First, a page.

Oil has recently been one of the best-performing commodities. The performances of the United States Oil Fund (NYSEArca: USO), which tracks West Texas Intermediate crude oil futures, and the United States Brent Oil Fund (NYSEArca: BNO), which tracks Brent crude oil futures, confirm as much.
Of course, a big reason for the recent bullishness regarding crude is the production cut announced earlier this month by the Organization of Petroleum Exporting Countries (OPEC).
OPEC plans to diminish output to a range of 32.5 to 33.0 million barrels per day from its current estimated output of 33.24 million barrels per day. While Saudi Arabia, OPEC’s biggest producer, has agreed to reduce output, Iran, Libya and Nigeria might not follow suit.
In fact, Nigeria, Africa’s largest oil producer, has said it plans to boost output. However, other non-OPEC countries are expected to follow the cartel in reducing production and that could trigger dwindling supplies next year.
“Oil stockpiles will decline by about 600,000 barrels a day in the next six months as curbs by OPEC and its partners take effect, said the agency, which had previously assumed inventories wouldn’t drop until the end of 2017. Russia, the biggest producer outside OPEC to join the deal, will gradually implement the full reduction it promised, according to the International Energy Agency (IEA),” reports Grant Smith for Bloomberg.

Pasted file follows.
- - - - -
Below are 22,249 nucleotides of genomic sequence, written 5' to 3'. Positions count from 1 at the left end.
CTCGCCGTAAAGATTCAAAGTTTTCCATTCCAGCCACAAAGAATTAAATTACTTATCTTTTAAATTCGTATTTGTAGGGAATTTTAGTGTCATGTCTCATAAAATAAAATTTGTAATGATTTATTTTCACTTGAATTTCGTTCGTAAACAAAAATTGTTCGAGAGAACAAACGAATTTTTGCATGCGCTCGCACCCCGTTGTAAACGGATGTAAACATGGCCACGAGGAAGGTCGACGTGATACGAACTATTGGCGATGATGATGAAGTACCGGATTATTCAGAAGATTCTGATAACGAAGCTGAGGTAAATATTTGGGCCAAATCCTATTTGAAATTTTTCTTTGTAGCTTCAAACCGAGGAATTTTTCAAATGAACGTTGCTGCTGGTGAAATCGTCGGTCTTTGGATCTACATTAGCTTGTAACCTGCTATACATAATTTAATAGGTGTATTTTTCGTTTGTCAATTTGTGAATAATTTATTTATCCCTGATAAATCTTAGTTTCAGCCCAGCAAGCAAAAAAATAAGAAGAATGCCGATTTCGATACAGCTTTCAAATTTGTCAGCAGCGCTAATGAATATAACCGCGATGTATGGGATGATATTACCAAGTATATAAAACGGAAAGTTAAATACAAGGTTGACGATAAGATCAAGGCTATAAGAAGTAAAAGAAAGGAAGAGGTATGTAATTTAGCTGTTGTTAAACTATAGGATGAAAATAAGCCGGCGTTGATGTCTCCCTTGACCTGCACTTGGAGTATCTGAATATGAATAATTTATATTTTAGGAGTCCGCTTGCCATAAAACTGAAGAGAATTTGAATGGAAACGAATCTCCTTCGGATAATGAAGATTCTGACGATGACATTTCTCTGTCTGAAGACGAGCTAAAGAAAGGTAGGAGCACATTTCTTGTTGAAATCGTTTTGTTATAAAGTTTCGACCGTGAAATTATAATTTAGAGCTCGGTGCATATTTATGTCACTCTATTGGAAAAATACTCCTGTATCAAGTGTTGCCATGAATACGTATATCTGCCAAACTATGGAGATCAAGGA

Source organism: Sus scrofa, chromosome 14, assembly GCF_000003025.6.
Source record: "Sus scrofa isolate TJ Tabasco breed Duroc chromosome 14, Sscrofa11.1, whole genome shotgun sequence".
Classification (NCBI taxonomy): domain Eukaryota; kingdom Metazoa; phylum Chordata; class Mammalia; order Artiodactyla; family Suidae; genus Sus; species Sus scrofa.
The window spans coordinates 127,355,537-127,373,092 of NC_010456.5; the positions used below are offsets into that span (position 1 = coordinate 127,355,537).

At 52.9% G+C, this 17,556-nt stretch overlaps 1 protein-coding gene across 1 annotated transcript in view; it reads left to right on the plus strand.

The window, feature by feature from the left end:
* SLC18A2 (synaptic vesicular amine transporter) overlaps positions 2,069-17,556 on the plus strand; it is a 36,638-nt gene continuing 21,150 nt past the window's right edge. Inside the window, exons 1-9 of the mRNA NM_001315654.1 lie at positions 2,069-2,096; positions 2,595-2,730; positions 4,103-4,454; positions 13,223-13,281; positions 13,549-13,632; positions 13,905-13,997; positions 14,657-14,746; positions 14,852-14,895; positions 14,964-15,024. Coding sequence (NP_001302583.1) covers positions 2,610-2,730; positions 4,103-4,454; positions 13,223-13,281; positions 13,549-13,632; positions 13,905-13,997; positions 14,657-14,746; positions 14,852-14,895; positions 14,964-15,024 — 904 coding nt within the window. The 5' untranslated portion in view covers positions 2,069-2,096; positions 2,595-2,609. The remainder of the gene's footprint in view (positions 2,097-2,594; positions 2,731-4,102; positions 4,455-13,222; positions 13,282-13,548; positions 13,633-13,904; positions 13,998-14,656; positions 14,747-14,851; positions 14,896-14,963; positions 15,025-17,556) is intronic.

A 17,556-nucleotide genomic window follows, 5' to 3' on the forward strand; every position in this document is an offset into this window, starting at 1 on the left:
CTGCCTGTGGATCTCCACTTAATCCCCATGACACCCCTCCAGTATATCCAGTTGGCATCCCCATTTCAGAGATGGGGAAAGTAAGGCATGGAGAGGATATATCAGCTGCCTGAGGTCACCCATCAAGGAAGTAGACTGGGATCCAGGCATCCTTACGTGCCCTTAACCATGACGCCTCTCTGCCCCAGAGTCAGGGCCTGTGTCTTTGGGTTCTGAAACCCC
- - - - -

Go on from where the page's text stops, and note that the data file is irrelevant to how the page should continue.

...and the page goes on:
“Almost a dozen non-OPEC producers have agreed to reduce their crude oil output in a bid to support OPEC’s efforts to prop up prices. Among them are Mexico, which has pledged to cut 100,000 bpd from its daily total; Azerbaijan, which agreed to reduce production by 35,000 bpd; and Oman, which will cut 40,000 bpd from its daily output. Kazakhstan also joined the agreement, pledging a 20,000-bpd reduction,” according to OilPrice.com.
Other major oil-producing nations that are not OPEC members but are pledging to curb production include Bahrain, Bolivia, Brunei, Equatorial Guinea, Malaysia, Sudan and South Sudan.
Traders have actually pulled money from oil ETFs with USO bleeding nearly $571 million just this month. BNO is lighter by $6.75 million in December. For supplies to truly dwindle, OPEC needs to deliver on its promised output cuts.
“The stockpile declines will only occur if OPEC reduces supply enough to meet and maintain a target of about 32.7 million barrels a day, the agency said. The organization pumped a record 34.2 million a day in November,” reports Bloomberg.
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